A Nintendo patent seemingly related to the company’s ‘quality of life’ initiative has been published in Japan.
Filed in September 2019 and published on Thursday, the patent (via Japanese Nintendo) is for an “information processing system” designed to “provide a user with motivation for continuously performing measurement of health information”.
It describes a base device capable of storing and charging a mobile device, which it can also transmit data to wirelessly.
The base device includes a Doppler sensor which monitors body movement and detects biological information including respiration and pulse.
It also includes a camera and a speaker, which can be used to monitor the user’s emotions, and a control unit. It may also be capable of projecting images onto wall surfaces and generating odours.
The mobile device monitors the user’s activity when awake and out of the house, and gamifies health information, with activities potentially taking the form of quizzes, puzzles and calculations.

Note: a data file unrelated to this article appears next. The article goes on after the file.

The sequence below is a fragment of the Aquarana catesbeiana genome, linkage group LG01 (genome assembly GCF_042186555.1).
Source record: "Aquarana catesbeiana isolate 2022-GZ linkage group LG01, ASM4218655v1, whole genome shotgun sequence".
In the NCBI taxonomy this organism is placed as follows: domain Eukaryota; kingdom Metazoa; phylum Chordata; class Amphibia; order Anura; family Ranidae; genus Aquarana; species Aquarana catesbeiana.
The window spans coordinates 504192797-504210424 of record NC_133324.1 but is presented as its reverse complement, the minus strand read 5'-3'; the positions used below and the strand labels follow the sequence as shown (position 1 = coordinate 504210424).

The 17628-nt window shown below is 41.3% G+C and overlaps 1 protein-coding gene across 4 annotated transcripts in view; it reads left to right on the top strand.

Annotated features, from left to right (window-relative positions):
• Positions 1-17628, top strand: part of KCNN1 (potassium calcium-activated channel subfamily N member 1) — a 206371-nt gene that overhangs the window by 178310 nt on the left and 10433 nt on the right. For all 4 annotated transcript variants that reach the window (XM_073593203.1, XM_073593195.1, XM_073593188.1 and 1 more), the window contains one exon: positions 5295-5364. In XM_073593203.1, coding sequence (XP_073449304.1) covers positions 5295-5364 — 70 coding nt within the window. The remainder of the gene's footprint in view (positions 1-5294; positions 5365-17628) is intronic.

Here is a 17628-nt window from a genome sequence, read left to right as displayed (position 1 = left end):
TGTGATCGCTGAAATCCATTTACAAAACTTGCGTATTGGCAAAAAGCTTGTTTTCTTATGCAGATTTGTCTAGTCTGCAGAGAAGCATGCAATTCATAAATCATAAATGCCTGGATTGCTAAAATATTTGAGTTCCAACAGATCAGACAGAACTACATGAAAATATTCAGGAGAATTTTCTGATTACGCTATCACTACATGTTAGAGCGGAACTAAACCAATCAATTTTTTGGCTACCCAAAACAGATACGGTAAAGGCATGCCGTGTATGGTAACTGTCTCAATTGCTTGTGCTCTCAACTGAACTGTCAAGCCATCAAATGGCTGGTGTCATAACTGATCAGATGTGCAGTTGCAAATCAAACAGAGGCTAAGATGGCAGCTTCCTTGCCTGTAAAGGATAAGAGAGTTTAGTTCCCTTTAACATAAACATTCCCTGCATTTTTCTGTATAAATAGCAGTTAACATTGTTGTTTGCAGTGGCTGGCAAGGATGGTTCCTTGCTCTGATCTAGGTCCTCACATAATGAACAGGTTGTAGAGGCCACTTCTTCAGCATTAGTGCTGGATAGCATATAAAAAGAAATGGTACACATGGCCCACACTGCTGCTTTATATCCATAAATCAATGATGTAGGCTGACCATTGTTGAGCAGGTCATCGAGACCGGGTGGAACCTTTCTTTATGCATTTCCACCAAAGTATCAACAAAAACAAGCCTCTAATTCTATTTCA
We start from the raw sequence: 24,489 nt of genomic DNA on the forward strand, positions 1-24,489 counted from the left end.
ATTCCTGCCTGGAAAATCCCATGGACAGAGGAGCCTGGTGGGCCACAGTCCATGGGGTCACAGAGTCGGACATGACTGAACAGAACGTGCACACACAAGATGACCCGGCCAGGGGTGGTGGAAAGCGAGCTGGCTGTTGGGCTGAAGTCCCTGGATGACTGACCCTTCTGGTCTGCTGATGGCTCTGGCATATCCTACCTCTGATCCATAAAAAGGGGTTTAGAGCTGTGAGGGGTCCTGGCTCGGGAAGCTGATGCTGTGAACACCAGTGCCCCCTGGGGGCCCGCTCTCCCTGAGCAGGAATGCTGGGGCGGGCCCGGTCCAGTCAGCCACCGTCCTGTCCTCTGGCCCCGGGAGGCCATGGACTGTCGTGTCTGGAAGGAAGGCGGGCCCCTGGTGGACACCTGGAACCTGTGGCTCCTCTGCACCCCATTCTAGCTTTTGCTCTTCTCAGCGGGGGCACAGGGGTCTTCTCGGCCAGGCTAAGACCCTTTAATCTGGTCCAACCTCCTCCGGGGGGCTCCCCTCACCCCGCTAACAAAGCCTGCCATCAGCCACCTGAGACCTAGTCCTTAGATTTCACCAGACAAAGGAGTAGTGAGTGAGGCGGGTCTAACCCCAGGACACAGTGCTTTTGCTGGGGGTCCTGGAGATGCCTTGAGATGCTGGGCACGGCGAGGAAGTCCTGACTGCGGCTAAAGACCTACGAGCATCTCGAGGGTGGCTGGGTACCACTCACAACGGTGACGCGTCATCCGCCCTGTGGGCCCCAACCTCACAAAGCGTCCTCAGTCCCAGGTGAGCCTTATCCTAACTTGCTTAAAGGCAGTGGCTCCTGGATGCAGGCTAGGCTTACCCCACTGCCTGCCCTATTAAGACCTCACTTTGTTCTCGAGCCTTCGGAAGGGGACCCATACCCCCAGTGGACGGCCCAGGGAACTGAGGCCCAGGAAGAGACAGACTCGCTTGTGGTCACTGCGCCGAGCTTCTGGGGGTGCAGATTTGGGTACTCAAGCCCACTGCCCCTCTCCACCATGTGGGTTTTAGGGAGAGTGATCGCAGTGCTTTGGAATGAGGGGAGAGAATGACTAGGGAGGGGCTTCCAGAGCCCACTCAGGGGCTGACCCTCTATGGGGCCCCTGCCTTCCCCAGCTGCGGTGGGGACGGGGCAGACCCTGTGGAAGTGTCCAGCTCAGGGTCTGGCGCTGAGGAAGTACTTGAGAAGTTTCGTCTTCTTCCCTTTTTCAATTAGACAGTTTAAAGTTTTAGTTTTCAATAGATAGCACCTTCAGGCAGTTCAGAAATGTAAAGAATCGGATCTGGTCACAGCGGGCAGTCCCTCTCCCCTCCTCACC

Nintendo’s quality of life initiative was first announced in 2014 by former president Satoru Iwata, who described it as a 10-year plan to expand the company’s output with health improvement-related products.
The project followed the 2009 announcement of Wii’s heart-tracking Vitality Sensor, which was never released.
The objective was to “extend the definition of entertainment” with a health-focused venture that would be “independent from our video game platform business”, Iwata said at the time.
To date, Nintendo hasn’t released any quality of life products. In 2015, following Iwata’s passing, then-president Tatsumi Kimishima announced that plans to release a sleep sensor had been shelved.
In June 2019, current Nintendo president Shuntaro Furukawa revealed the company was still developing health-related products.